I declined her invitation, but Kim persisted. She recognized that I was on the fence about following God and got straight to her point. “Tracy, if you don’t commit to following the Lord now, where will you go?” Before I could respond, she answered matter-of-factly, “I’ll tell you! You’ll go straight into the arms of another bad man and enter another failing relationship. You’ll get some drugs and overdose; you’ll go right to…” She continued giving me a list of the negative outcomes I was sure to face.

For some reason, I didn’t grab my coffee and run. Kim’s words were direct, but I wasn’t sensing condemnation from her, only compassion and an urgent knowledge that if I didn’t choose Jesus, I was headed for disaster.

I finally relented and told Kim I’d go, but I was driving separately. The minute things got uncomfortable, I was out of there! Well, that was my plan.

The meeting was at a tiny apartment owned by a lady the girls called Momma. Each week, this 80-year-old woman opened her heart and home to 30 women who, like me, didn’t feel welcome or comfortable in a church setting. She prayed with them and taught them God’s Word.

I entered her cramped apartment, my heart surrounded by thick, sturdy walls. No one was going to get me to change my mind about God. But my determination was no match for God’s Spirit. He was about to break down those walls and enter in.

I stood in a corner, contemplating my escape. But then, the meeting started, and someone asked if anyone had anything to share. Suddenly, it was like someone else had taken over my body.

My hand shot up, my mouth flew open, and I told everyone I hated God and didn’t want to be there. There was silence. Then, I started to cry and shared intimate details of my life. I couldn’t control myself.

Momma put a chair in the center of the room and asked me to sit down so she could pray over me. The older, more experienced, prayer-warrior women circled my chair, placed their hands on me, and began to pray. The other girls who were still learning and healing looked on. I’ll never forget the sight and sound of those women crying out to heaven on my behalf.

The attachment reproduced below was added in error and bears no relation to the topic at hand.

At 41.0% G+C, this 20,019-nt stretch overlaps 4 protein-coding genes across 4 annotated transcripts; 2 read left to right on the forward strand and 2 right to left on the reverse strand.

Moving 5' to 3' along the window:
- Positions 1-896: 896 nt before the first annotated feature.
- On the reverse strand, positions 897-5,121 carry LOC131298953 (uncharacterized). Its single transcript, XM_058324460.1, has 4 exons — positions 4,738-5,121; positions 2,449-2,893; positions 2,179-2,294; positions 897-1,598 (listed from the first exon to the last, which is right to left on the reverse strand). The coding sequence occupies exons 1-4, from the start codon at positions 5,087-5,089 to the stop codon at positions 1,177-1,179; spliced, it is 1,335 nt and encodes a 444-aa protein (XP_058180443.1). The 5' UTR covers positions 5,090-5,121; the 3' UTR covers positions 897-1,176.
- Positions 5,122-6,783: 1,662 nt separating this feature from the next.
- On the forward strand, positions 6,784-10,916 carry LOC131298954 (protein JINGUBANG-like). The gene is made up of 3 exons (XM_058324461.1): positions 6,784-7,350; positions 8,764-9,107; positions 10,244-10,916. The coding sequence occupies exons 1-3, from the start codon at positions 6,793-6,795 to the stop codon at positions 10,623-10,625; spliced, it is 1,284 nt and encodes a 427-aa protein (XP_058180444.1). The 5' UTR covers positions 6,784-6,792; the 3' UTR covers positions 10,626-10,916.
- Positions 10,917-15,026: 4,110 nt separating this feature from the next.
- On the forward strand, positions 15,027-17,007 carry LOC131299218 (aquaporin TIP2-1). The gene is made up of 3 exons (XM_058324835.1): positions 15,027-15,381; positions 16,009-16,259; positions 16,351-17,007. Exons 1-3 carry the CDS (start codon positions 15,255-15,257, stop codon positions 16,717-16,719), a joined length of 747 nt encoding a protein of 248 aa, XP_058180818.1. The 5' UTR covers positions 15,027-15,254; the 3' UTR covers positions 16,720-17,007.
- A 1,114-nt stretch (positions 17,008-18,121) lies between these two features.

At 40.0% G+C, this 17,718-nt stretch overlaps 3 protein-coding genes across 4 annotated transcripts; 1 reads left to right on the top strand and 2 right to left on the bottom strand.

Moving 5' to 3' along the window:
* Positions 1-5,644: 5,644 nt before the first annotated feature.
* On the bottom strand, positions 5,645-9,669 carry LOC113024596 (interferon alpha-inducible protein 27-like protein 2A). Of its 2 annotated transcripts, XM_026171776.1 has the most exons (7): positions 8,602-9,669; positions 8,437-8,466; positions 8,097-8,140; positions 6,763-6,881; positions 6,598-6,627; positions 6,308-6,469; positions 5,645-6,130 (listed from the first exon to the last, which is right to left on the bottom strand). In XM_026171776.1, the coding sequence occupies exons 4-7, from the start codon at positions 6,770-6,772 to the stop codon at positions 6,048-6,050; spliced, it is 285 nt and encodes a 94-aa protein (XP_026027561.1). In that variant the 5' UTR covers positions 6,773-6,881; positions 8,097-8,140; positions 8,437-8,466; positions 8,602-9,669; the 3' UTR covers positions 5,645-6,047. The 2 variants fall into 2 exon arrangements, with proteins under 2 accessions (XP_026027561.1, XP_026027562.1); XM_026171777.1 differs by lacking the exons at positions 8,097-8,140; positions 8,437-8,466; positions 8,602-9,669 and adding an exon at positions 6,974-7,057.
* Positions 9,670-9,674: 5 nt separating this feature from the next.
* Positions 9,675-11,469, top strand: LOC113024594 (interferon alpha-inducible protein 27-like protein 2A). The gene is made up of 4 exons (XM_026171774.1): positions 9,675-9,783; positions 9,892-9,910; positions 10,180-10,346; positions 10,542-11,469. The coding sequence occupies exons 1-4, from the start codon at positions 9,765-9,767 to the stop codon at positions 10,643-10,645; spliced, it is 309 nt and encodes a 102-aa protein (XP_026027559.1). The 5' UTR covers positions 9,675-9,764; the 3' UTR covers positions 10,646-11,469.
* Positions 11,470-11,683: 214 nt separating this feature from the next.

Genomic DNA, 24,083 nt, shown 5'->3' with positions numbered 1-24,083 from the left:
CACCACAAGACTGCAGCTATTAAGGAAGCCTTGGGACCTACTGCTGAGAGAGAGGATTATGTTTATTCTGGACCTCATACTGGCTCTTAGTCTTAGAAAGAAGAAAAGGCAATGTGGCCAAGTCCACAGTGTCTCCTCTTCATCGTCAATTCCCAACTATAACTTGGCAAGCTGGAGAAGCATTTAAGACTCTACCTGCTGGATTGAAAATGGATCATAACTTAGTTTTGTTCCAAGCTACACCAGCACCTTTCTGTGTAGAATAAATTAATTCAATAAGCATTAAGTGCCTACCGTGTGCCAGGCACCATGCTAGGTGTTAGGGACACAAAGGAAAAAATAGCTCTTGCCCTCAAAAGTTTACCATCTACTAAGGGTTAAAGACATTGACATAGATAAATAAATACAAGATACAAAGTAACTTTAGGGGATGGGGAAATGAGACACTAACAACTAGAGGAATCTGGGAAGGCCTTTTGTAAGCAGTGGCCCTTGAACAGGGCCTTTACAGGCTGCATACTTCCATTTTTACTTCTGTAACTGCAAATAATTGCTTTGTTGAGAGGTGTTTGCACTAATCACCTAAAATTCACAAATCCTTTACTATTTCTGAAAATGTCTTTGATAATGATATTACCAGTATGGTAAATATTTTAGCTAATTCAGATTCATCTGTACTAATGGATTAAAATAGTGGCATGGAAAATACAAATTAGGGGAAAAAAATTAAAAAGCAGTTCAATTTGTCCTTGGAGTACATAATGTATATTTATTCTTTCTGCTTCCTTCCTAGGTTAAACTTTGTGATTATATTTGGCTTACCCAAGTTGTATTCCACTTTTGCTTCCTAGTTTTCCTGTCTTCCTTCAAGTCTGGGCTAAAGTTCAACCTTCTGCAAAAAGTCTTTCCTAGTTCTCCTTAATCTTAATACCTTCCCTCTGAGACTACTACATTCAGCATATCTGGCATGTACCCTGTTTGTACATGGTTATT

Powerful emotions rushed to the surface of my heart as they prayed, and then suddenly, like a river dam, things broke loose within me. God’s Spirit took down the walls and released the pain I’d carried since childhood.

Momma knew there had been a breakthrough. The women stopped praying, and Momma gently held my face in her hands. “Tracy,” she said, “God has a plan for your life. Trust the process.” I wasn’t sure what she meant, but I would learn soon enough.

From that day forward, Kim prayed with me, taught me God’s Word, and answered my many questions. She refused to leave me alone to figure out what it meant to be a follower of Christ on my own. Instead, she helped me develop a solid foundation of faith by discipling me so that I wouldn’t return to my destructive ways.

The only thing Kim asked me to do in return was to call her every morning at 9:00 sharp. This check-in call was to keep me accountable and prove my commitment. “Tracy, the key is desiring God above everything else. Make your relationship with Him the priority of your life. There’s a real enemy out there who seeks your destruction. You must be willing to fight for the life God has planned for you.”

Kim knew I still harbored anger and doubt toward God, but she encouraged me to press through those emotions, embrace my faith, and discover more about Jesus for myself. I did, and God faithfully revealed Himself to me along the way.

Over the next year, God filled the empty places of my heart with His peace, joy, and hope. He was working in my life, and I was sure He was about to grant me custody of my kids.

I searched the scriptures for God’s promises and boldly declared them over my life. “You’ve got this, God. All things are possible for You. You are a restorer of lost things and a rebuilder of broken things. You are the One who brings dead things back to life. There is nothing too hard for You.”

I can’t even describe how devastated and confused I was when things didn’t turn out as I had hoped. I’d done everything I was supposed to do, and yet, I lost custody of my three boys to my ex-husband. It’s a mother’s worst nightmare. Where was God?

“Aren’t You supposed to be making everything right in my life?” I cried. My sorrow quickly turned to anger. The blame game reignited in my heart, and I blamed God for the consequences I was facing—even though they were the result of my own actions.